The Plan: Secret Spy Exposed
Please accept my apologies for rushing out of “The Archeologist’s Seder,” but immediately the tense situation of, “Uh oh! I have to put away my Secret Spy Journal; some guy just asked me why I write in Hieroglyphics rather than Hebrew…” I had to deal with another emergency: A friend was so upset with my failed archeological experiment, he decided to “borrow” Rocinante, my Time Machine, figuring to go back in time to the original Seder, helping me avoid the archeological challenges.
I was able to jump in just before Rocinante took off, but this friend had input the wrong time and we arrived in Egypt just as Abraham arrived with Sarah, who at that point was called Sarai.
He’s claiming that he did not err, and that his choice was deliberate, because if I truly wanted to explore The Plan, I had to return to its origins. (I have heard that comedian-philosophers from California are the most common Time Machine thieves. My mistake; I should have been more careful!)
We are safely home after some wild adventures. Rocinante is locked up. We will (if he apologizes and promises to not use Rocinante again) share a home made soup and heal our relationship.
From My Secret Spy Journal:
1. Sense of Identity
2. Turn bad things into positives.
3. Practice Hebrew!
I didn’t have time to come up with a good explanation for my choice of language before a group of men hobbling out of the circumcision clinic – flu shots & vaccines included – surrounded me peppering me with questions.
Why hieroglyphics not Hebrew? (I couldn’t figure out why it was such a big deal.)
Why are your clothes from an Egyptian boutique? (Not that I could begin to understand why my choice of clothing would bother these guys – hey! Didn’t they have other things on their minds such as recent surgery? Strange people these Israelites!)
What’s your name?
Finally, finally, a question for which I was prepared – obviously, professional secret spies always have different identities prepared!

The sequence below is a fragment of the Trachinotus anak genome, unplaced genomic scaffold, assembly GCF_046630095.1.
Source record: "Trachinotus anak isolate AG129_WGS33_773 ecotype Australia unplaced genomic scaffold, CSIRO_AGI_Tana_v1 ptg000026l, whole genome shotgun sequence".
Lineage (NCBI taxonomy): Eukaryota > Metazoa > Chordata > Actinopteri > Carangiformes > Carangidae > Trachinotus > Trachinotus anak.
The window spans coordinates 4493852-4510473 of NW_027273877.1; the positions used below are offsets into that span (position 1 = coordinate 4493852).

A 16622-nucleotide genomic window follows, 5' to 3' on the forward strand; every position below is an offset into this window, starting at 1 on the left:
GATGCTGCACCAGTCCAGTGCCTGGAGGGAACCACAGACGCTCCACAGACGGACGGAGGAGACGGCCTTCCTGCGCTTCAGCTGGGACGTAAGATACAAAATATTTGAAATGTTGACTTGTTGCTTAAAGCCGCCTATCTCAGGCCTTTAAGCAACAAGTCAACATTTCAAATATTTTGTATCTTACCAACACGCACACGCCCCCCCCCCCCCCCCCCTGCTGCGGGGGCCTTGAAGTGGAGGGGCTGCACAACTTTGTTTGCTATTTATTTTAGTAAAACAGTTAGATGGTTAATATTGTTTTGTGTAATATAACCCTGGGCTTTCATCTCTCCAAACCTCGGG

“My Hebrew friends,” I said, “call me Simcha, and my Egyptian friends call me Soren.”
Brilliant, right! Moshe had two names; his Hebrew name, Tuvia, and his Egyptian name, Moshe. Basically, I was using the ‘I’m just like Moshe’ approach.
“I meant Egyptian master!”
“You call us ‘Hebrew’! Only Egyptians call us that! Who ever heard of a slave having an Egyptian name!”
My life as a Secret Spy flashed before my eyes! I had been exposed! What would happen now?
Little did I know:
“And he became there a nation” – [this] teaches that Israel [became] distinguishable there (Haggadah).” Based on the Midrash,
‘Rabbi Hun stated in the name of Bar Kappara: Israel were redeemed from Egypt on account of four things; because they did not change their names, they did not change their language, they did not go tale-bearing, and none of them was found to have been immoral (Vayikra Rabbah, Emor, 32)
Another interpretation: “And there they became a nation” – this teaches that the Israelites were distinct there, in that their clothing, food, and language was different from the Egyptians’. They were identified and known as a separate nation, apart from the Egyptians (Minor Pesikta, Devarim (Ki Tavo) 41a).
Both of these Midrashim have become, “They were redeemed because they didn’t change their names, their language, or their clothes.”
(Note for [formerly] Secret Spy Journal: Should have figured out from circumcision, they have a strong sense of identity to which they held on despite all our efforts to break them.)
Although I am writing these memoirs of my Secret Spy career many years later, I’ve never stopped thinking about this name and language idea. So, when I came across Jess Walter’s, “Beautiful Ruins,” I was intrigued by his thoughts on language:
The narrator, Pasquale Tursi, is thinking about the history of his father Carlo’s hotel and reports a conversation between the hotel owner and his one regular guest:
“How would you say L’albergo numero uno, tranquillo, con una bella vista del villaggio e delle scogliere?”
“The Number One Quiet Inn with a Most Beautiful View in the Village of Cliffs,” Alvis Bender said. “Nice. Might be a bit long, though. And sentimental.”
Carlo asked what he meant by sentimentale.
“Words and emotions are simple currencies. If we inflate them, they lose their value, just like money. They begin to mean nothing. Use ‘beautiful’ to describe a sandwich and the word means nothing. Since the war, there is no more room for inflated language. Words and feelings are small now – clear and precise. Humble like dreams.”
Carlo Tursi took his advice to heart.
He renamed his inn, “THE HOTEL ADEQUATE VIEW.”
Here I am all these years later considering my very short career as a secret spy, and my life with my new friends over the next forty years, and I still shiver when I realize what these “slaves” had that I and most Egyptians did not; a commitment to our identity to the point that they treasured each word in its simplest, or shall I say, humblest form.
I don’t think anyone can appreciate the simple beauty of each step of the Seder without appreciating the humility of the participants carrying their bundles of “Poor Person’s (GF) Bread.”
BTW: It was Moshe who saved me from that dangerous situation, in case you’re interested. You see, he…